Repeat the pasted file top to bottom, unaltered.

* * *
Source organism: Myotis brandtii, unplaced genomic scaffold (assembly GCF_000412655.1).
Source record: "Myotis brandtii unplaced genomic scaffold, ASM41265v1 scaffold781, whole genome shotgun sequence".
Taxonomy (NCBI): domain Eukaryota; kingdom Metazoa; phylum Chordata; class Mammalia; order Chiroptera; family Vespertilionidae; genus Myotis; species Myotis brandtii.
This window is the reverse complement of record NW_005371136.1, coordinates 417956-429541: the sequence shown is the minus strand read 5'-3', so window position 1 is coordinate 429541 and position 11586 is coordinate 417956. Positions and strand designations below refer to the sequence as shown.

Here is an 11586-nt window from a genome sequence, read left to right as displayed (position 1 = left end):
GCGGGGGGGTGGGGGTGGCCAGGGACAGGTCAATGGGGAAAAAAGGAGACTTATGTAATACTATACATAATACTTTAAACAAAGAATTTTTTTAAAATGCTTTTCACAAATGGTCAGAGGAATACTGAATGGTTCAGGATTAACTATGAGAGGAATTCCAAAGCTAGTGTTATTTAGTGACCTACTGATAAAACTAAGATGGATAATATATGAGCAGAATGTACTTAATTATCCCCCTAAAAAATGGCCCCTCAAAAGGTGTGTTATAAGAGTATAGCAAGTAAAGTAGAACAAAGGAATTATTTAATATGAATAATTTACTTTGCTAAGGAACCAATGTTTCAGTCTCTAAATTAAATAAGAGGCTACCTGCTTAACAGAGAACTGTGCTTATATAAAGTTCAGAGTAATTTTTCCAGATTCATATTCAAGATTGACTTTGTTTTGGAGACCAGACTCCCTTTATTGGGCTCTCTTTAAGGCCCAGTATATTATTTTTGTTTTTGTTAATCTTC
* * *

Source organism: Myotis brandtii, unplaced genomic scaffold (assembly GCF_000412655.1).
Source record: "Myotis brandtii unplaced genomic scaffold, ASM41265v1 scaffold781, whole genome shotgun sequence".
Taxonomy (NCBI): domain Eukaryota; kingdom Metazoa; phylum Chordata; class Mammalia; order Chiroptera; family Vespertilionidae; genus Myotis; species Myotis brandtii.
This window is the reverse complement of record NW_005371136.1, coordinates 417956-429541: the sequence shown is the minus strand read 5'-3', so window position 1 is coordinate 429541 and position 11586 is coordinate 417956. Positions and strand designations below refer to the sequence as shown.

Here is an 11586-nt window from a genome sequence, read left to right as displayed (position 1 = left end):
GCGGGGGGGTGGGGGTGGCCAGGGACAGGTCAATGGGGAAAAAAGGAGACTTATGTAATACTATACATAATACTTTAAACAAAGAATTTTTTTAAAATGCTTTTCACAAATGGTCAGAGGAATACTGAATGGTTCAGGATTAACTATGAGAGGAATTCCAAAGCTAGTGTTATTTAGTGACCTACTGATAAAACTAAGATGGATAATATATGAGCAGAATGTACTTAATTATCCCCCTAAAAAATGGCCCCTCAAAAGGTGTGTTATAAGAGTATAGCAAGTAAAGTAGAACAAAGGAATTATTTAATATGAATAATTTACTTTGCTAAGGAACCAATGTTTCAGTCTCTAAATTAAATAAGAGGCTACCTGCTTAACAGAGAACTGTGCTTATATAAAGTTCAGAGTAATTTTTCCAGATTCATATTCAAGATTGACTTTGTTTTGGAGACCAGACTCCCTTTATTGGGCTCTCTTTAAGGCCCAGTATATTATTTTTGTTTTTGTTAATCTTC